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What recourse do employees have when their SEP contributions taken from pay is not deposited by employer?


Guest quietcook
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Guest quietcook

Have friends working for small bookkeeping business. Employer has taken the dedutions from their paychecks but all the deductions and matching employer contributions are not being deposited to the plan. They have spoken with the owner at length about this and after months all is not yet corrected. Deposits for 2003 have finally mostly been made but 2002 plus some of what has been deducted from checks in 2004 still has not been deposited to the plan.

Do these employees have any recourse available to them short of getting an attorneywhich would result in their loosing their jobs?

Thanks,

Quietcook

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SEPs and SARSEPs do not permit matching contribution. Only elective and nonelective employer contributions are permitted to be made into a SARSEP.

Is this an elective SEP (SARSEP)? Were the employee elective deferrals not timely deposited?

Please explain (more detail).

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Guest quietcook

I've been retired many years and not familiar with their plans. My friend calls it a SEP and says the employer matches up to 3% of the employees contributions. The business employees maybe 15 people, and the one's I know say that their 2003 contributions have recently been brought up to date, but that some of their own contributions plus the employers matching funds from 2002 are still not deposited, as well as much of the 2004 dollars withheld from their checks.

The employer can afford to take nice vacations overseas, and is "taking care of it" every time the employees speak with he and his wife about the missing funds. At least one of them spoke with the fund manager, but he refers them back to the business owners. All they have are their pay stubs showing the monies were withheld from their pay, and fund statements which do not show the deposits. Even if the deposits are brought up to date as the 2003 deposits were recently, they've lost out on what those funds would have earned in 2003 and 2004, just as they are with the funds which have yet to be deposited.

There's bound to be a place for them to seek assistance, whether it is the IRS or some other branch which could let them submit an inquiry and if the funds are not going to be deposited to their plans, the business should have to reimburse them for the withholdings as a minmum. How can people save for retirement when the employer is being so dishonest, especially if the employer is to suffer no consequence from the government?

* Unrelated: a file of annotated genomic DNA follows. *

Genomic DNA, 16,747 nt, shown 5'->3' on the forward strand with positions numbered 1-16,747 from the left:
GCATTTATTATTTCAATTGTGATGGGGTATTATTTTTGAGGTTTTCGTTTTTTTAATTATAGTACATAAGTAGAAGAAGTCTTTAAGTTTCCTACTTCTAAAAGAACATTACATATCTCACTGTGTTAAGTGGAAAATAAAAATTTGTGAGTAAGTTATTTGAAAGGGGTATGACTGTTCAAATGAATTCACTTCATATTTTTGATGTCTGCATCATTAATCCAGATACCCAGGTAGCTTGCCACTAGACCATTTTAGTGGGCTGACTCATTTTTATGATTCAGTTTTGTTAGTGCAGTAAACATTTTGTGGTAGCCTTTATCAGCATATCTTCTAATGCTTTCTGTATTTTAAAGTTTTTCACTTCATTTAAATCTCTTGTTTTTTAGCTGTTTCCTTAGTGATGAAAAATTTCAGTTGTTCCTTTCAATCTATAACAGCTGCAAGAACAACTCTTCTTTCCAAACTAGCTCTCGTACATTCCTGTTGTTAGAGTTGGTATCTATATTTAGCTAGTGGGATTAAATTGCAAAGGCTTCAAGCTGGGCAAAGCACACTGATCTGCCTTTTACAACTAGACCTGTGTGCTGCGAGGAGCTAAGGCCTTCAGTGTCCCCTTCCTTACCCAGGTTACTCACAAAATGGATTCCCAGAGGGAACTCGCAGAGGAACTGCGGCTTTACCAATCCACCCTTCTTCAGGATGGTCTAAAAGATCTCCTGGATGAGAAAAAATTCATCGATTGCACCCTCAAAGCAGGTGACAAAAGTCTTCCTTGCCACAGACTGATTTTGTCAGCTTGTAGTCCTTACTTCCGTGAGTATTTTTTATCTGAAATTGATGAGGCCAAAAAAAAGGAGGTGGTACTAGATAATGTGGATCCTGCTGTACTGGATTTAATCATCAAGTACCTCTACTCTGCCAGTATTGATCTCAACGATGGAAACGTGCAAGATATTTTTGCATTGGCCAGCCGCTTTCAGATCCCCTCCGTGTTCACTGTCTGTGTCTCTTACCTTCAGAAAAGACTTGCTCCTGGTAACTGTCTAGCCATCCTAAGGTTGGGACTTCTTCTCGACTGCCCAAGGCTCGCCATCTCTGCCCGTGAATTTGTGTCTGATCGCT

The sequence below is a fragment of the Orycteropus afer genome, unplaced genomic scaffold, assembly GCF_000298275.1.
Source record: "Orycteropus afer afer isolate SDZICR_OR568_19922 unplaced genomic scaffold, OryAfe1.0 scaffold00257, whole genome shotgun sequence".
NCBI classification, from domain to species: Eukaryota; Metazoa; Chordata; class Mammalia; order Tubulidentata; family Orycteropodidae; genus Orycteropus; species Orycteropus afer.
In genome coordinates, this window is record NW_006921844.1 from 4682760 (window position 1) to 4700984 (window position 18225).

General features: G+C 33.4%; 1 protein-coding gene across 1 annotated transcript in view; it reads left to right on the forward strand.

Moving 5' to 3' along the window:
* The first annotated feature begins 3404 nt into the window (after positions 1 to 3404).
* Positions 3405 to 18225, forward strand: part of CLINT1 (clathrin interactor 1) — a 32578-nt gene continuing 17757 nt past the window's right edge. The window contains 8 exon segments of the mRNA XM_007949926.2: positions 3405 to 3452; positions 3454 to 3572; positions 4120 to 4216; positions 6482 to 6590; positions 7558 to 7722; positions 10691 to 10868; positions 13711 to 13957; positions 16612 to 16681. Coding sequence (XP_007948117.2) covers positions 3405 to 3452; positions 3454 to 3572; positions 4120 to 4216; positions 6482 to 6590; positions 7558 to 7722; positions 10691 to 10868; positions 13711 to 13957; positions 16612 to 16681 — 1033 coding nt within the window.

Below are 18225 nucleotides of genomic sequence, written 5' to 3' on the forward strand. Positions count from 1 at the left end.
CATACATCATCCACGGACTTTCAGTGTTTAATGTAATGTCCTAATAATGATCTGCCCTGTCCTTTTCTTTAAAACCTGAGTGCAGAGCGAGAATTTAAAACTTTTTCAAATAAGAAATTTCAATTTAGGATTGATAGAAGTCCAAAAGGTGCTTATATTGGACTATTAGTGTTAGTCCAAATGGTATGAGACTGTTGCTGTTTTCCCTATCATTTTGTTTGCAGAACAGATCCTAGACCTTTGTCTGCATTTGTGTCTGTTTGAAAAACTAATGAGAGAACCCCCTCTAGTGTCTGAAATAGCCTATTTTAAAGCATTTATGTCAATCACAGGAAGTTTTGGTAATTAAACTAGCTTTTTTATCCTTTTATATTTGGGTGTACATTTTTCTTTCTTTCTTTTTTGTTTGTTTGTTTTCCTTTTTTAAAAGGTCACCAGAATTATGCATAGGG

Thanks,

Quietcook

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Sounds like a SIMPLE plan (maybe a SARSEP, with a 3% across the board contribution based on compensation, and not based on elective deferrals).

Either way, the Department of Labor (EBSA Division) should be notified. Never hurts to send a copy the IRS, National Office, Employee Plans Division, in Washington D.C. :ph34r: However, the employer would be a whole lot smarter :D if it availed itself of the plan correction programs offered by the IRS and DOL first(!). See primarily, Revenue Procedure 2003-44 at (link): Rev Proc 2003-44

IMO, it's never advisable to tell employer (or anyone for that matter) that letter was sent. People get fired for all sorts of reasons.

See following link: ERISA Enforcement (and address)

Generally, lost earning will be restored at a reasonable rate (unless Sponsor is able to determine actual investment results). Generally, a SEP or SIMPLE has no earning rate applicable to the plan as a whole. [see section 6.10 of above cited Rev. Proc.]

Hope this helps.

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Guest quietcook

Yes, I'm sure this will be of help to my friends. At least now, there is a direction for them to seek. Thanks for your response.

Quietcook

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